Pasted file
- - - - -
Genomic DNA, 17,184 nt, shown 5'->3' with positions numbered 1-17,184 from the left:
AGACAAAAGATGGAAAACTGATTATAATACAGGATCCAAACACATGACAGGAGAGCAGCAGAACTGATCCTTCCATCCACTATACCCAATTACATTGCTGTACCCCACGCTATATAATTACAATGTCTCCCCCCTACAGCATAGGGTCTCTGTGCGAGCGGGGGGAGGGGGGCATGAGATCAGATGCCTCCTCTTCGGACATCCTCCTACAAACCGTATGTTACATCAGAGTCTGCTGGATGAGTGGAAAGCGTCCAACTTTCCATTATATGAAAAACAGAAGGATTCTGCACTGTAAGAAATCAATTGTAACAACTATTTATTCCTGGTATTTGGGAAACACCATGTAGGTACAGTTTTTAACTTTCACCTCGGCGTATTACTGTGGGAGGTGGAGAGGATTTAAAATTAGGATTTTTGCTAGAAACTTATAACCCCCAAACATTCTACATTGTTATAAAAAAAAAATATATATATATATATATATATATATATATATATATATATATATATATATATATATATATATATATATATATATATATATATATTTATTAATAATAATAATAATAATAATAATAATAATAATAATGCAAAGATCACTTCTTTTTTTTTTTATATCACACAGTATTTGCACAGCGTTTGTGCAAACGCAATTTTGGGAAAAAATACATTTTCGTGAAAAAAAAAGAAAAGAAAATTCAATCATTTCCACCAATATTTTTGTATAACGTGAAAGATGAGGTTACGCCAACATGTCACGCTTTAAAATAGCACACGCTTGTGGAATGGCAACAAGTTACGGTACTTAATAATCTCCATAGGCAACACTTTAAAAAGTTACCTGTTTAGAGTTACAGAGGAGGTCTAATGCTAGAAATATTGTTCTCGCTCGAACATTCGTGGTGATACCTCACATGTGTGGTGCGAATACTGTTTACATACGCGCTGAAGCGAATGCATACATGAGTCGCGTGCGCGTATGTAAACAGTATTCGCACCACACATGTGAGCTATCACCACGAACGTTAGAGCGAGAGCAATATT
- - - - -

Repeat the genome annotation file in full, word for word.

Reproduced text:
Genomic DNA, 17,184 nt, shown 5'->3' with positions numbered 1-17,184 from the left:
AGACAAAAGATGGAAAACTGATTATAATACAGGATCCAAACACATGACAGGAGAGCAGCAGAACTGATCCTTCCATCCACTATACCCAATTACATTGCTGTACCCCACGCTATATAATTACAATGTCTCCCCCCTACAGCATAGGGTCTCTGTGCGAGCGGGGGGAGGGGGGCATGAGATCAGATGCCTCCTCTTCGGACATCCTCCTACAAACCGTATGTTACATCAGAGTCTGCTGGATGAGTGGAAAGCGTCCAACTTTCCATTATATGAAAAACAGAAGGATTCTGCACTGTAAGAAATCAATTGTAACAACTATTTATTCCTGGTATTTGGGAAACACCATGTAGGTACAGTTTTTAACTTTCACCTCGGCGTATTACTGTGGGAGGTGGAGAGGATTTAAAATTAGGATTTTTGCTAGAAACTTATAACCCCCAAACATTCTACATTGTTATAAAAAAAAAATATATATATATATATATATATATATATATATATATATATATATATATATATATATATATATATATATATATATATATATATATTTATTAATAATAATAATAATAATAATAATAATAATAATAATGCAAAGATCACTTCTTTTTTTTTTTATATCACACAGTATTTGCACAGCGTTTGTGCAAACGCAATTTTGGGAAAAAATACATTTTCGTGAAAAAAAAAGAAAAGAAAATTCAATCATTTCCACCAATATTTTTGTATAACGTGAAAGATGAGGTTACGCCAACATGTCACGCTTTAAAATAGCACACGCTTGTGGAATGGCAACAAGTTACGGTACTTAATAATCTCCATAGGCAACACTTTAAAAAGTTACCTGTTTAGAGTTACAGAGGAGGTCTAATGCTAGAAATATTGTTCTCGCTCGAACATTCGTGGTGATACCTCACATGTGTGGTGCGAATACTGTTTACATACGCGCTGAAGCGAATGCATACATGAGTCGCGTGCGCGTATGTAAACAGTATTCGCACCACACATGTGAGCTATCACCACGAACGTTAGAGCGAGAGCAATATT